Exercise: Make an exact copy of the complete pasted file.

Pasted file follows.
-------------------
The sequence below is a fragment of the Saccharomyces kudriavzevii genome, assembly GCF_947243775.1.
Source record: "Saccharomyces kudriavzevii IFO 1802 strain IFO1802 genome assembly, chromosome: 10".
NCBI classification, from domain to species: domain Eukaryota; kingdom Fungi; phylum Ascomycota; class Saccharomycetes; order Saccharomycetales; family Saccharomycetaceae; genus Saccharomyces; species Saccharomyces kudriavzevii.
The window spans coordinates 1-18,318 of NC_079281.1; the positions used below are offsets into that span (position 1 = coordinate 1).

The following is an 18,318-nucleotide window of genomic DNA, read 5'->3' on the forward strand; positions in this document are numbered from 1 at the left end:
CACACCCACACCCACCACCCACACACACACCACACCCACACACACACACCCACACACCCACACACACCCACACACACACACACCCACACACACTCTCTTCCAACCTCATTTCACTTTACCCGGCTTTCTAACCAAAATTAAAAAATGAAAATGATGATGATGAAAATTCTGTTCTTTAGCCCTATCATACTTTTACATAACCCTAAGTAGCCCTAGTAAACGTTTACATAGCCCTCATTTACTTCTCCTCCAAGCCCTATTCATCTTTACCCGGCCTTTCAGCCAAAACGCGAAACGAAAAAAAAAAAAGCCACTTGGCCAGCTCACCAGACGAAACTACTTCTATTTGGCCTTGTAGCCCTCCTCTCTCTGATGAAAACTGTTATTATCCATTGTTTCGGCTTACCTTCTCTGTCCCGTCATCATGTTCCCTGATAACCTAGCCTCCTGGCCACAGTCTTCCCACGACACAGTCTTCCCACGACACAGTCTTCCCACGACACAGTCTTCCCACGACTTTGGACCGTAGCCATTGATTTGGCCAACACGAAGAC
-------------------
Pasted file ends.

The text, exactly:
The sequence below is a fragment of the Saccharomyces kudriavzevii genome, assembly GCF_947243775.1.
Source record: "Saccharomyces kudriavzevii IFO 1802 strain IFO1802 genome assembly, chromosome: 10".
NCBI classification, from domain to species: domain Eukaryota; kingdom Fungi; phylum Ascomycota; class Saccharomycetes; order Saccharomycetales; family Saccharomycetaceae; genus Saccharomyces; species Saccharomyces kudriavzevii.
The window spans coordinates 1-18,318 of NC_079281.1; the positions used below are offsets into that span (position 1 = coordinate 1).

The following is an 18,318-nucleotide window of genomic DNA, read 5'->3' on the forward strand; positions in this document are numbered from 1 at the left end:
CACACCCACACCCACCACCCACACACACACCACACCCACACACACACACCCACACACCCACACACACCCACACACACACACACCCACACACACTCTCTTCCAACCTCATTTCACTTTACCCGGCTTTCTAACCAAAATTAAAAAATGAAAATGATGATGATGAAAATTCTGTTCTTTAGCCCTATCATACTTTTACATAACCCTAAGTAGCCCTAGTAAACGTTTACATAGCCCTCATTTACTTCTCCTCCAAGCCCTATTCATCTTTACCCGGCCTTTCAGCCAAAACGCGAAACGAAAAAAAAAAAAGCCACTTGGCCAGCTCACCAGACGAAACTACTTCTATTTGGCCTTGTAGCCCTCCTCTCTCTGATGAAAACTGTTATTATCCATTGTTTCGGCTTACCTTCTCTGTCCCGTCATCATGTTCCCTGATAACCTAGCCTCCTGGCCACAGTCTTCCCACGACACAGTCTTCCCACGACACAGTCTTCCCACGACACAGTCTTCCCACGACTTTGGACCGTAGCCATTGATTTGGCCAACACGAAGAC